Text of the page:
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                • #9
                  For some reason, most repair manuals start with 1) Disconnect negative battery cable.

                  I have no idea why the negative is done, but here is a purported reason:
                  http://7faq.com/owbase/ow.asp?GoodEn...tingTheBattery
                  '96 ProStar 205 SD LT-1

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                  • #10
                    Supposedly if you disconnect the negative cable first and install last it will prevent arcing. That's how I was taught in automotive college, and I'd never paid any attention before. But I can say 75% of the ones I unhook negative first arc anyway


                    Tapatalk
                    1990 prostar 190, 351, powerslot 1.5:1, tinted windows

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                    • #11
                      In a car, the chassis is the ground. If you decide to disconnect the positive first, and your wrench or ratchet touches the chassis while touching the positive terminal, it's just like connecting the two terminals of the battery together. You will see sparks at the least.

                      If you disconnect the negative cable first, which is already connected to the chassis, there is no risk.

                      It probably doesn't matter as much in a boat since the "chassis" that the ground cable connects to is the engine block and is usually pretty far away from the battery terminal.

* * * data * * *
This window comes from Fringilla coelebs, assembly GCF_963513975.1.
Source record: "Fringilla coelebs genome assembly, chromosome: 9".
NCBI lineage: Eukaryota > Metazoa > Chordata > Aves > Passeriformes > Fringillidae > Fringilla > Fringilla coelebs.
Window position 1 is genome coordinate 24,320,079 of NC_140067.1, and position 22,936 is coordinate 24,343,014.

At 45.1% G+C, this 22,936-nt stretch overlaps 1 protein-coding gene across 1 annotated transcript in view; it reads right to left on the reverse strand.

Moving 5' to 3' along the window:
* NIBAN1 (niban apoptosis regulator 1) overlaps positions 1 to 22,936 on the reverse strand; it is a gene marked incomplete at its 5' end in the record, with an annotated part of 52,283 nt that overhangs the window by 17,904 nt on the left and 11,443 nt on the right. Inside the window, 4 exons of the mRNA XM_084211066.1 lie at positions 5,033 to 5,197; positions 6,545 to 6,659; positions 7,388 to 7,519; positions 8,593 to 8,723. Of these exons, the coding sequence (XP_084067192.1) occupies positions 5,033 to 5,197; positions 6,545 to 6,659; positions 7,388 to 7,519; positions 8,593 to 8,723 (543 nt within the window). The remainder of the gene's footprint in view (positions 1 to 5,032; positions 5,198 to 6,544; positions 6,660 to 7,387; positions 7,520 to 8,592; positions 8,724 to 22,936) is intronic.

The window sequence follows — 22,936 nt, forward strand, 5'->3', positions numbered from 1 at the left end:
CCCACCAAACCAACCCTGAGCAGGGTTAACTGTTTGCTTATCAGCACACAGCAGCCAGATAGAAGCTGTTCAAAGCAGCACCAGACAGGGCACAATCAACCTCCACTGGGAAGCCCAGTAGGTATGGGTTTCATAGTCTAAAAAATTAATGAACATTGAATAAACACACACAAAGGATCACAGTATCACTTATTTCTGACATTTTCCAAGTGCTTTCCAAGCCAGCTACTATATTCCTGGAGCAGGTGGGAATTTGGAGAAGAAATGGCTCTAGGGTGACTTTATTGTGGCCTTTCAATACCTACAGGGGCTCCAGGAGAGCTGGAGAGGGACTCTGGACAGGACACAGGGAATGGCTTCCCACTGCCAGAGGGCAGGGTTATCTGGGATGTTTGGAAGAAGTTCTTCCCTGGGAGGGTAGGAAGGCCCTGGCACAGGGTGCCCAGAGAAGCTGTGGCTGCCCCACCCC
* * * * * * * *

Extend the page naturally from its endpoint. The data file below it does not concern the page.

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                      • #12
                        Gotcha, well I guess it makes sense why they did it the way they did then! Thanks guys!
                        "Slingshot, engage"

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                        • #13
                          Most places I know of that offer indoor storage require the batteries to be removed before coming in the building. This reduces the risk of fire (no battery = no electrical fires).

                          I was told to disconnect the negative lead to eliminate arcing and the chance of battery drain due to a possible ground differential. A corroded or poorly connected ground can create a circuit that will slowly drain a battery as one side will look more positive and thus create a voltage path or voltage leak. This is why it's important to tie all the grounds to a common point when wiring. When I installed my dual battery system one of the last checks I did was put a volt meter between the ground posts from the main ground terminal post and the remote ground bus in the dash to ensure they were at zero. Anything more than zero indicates a ground potential difference which can cause noise in the system as well as a drain on the battery. At least that's how it was explained/taught to me.

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                          • #14
                            Thanks man!
                            "Slingshot, engage"

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                            • #15
                              I have a battery cutoff switch. I turn it off when the boat is not in use, including longterm storage. I charge it up at winterization and put it on a charger on the lowest setting before recomissioning in the spring. It does not lose much charge over layup.
                              Previous: 1993 Prostar 205